(AP) -- Apple Inc. has rejected Sony Corp.'s e-book reader app for the iPhone because it doesn't give people the choice to buy books without leaving the app for a website.
The high-profile rejection shows Apple tightening control both over the way apps work and the way money flows through them.
Apple keeps a close eye on the iPhone and iPad programs that outside developers submit for distribution in the iTunes store. Sony's Reader for iPhone app would have sent people to a website once they were ready to buy a book.
Apple's insistence on an in-app purchase option can be seen as its way of ensuring that people using its gadgets get a familiar experience every time they make a purchase through an app. But such a move would prove less lucrative for companies such as Sony, because Apple takes 30 percent cut of revenue from in-app purchases.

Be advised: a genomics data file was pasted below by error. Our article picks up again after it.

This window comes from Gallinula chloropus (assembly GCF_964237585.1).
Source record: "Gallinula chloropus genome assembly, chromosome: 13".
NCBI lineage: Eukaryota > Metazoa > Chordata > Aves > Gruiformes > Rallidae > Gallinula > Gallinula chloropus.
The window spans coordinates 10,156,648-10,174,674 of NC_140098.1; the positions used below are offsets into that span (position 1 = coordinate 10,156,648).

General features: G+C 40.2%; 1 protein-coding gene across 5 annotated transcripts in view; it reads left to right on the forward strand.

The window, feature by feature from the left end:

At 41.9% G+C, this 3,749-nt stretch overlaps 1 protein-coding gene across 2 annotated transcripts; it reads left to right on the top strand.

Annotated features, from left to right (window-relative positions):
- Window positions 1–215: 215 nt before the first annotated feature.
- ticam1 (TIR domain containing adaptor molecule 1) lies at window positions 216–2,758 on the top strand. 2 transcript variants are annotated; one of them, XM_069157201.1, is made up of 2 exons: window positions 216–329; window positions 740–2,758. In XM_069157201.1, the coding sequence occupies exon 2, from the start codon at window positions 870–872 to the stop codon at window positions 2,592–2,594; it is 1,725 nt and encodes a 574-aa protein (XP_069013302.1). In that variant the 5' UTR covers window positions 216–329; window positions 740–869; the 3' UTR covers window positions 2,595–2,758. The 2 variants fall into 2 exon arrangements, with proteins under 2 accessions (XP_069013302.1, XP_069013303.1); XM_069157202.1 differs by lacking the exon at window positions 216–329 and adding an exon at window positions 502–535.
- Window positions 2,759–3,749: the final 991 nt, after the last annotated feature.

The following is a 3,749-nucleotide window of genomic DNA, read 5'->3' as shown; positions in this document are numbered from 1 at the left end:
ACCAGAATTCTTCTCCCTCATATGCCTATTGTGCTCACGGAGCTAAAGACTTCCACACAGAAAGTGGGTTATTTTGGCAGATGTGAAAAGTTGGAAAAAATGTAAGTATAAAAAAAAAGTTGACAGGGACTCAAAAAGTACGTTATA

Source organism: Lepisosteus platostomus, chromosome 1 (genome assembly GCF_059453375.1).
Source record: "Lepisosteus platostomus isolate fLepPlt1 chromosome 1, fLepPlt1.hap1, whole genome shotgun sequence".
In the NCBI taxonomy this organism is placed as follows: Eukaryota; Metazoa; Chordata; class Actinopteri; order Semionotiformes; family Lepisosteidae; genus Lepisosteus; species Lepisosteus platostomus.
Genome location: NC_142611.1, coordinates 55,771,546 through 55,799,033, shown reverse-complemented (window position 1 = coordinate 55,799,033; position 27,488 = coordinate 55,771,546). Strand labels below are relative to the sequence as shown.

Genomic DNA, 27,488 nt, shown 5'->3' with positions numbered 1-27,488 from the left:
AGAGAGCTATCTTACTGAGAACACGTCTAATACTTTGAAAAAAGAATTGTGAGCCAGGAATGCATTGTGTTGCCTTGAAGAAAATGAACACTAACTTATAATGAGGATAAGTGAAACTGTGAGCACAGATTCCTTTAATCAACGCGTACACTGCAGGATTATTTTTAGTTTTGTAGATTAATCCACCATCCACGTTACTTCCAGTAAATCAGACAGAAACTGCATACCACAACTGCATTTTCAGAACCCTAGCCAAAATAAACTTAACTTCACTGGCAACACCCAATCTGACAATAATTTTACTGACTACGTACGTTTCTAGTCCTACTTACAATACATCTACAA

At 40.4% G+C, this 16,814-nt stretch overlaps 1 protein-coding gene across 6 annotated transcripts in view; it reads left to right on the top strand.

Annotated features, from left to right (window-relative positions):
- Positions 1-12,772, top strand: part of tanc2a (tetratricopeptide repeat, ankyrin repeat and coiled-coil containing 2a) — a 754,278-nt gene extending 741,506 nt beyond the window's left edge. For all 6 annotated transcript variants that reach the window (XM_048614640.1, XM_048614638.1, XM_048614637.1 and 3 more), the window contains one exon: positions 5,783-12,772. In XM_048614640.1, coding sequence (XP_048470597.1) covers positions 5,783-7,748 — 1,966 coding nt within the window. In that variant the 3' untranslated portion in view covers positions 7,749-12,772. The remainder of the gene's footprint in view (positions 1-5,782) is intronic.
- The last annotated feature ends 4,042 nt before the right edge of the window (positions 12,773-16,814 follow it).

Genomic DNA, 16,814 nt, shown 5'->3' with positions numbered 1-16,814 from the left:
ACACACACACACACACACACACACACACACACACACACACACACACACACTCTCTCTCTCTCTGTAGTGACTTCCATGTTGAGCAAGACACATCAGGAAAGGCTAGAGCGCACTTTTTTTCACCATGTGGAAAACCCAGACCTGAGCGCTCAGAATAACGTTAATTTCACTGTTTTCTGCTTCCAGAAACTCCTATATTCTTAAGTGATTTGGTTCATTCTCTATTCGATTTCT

In the past, Apple has not enforced this rule across the board. Amazon.com Inc.'s Kindle e-book reading apps for iPhone and iPad don't use in-app purchases, but rather send users to a website.
Sony protested what it calls a change in the way of enforcing the rules.
"We opened a dialogue with Apple to see if we can come up with an equitable resolution but reached an impasse at this time," the company said in a statement.
Apple said this in-app clause was already part of the developer guidelines.
"We are now requiring that if an app offers customers the ability to purchase books outside of the app, that the same option is also available to customers from within the app with in-app purchase," said spokeswoman Natalie Harrison.
Harrison declined to comment on whether Apple would consider removing Amazon's Kindle apps from its store.
Amazon also declined to comment.
Explore further: BPG image format judged awesome versus JPEG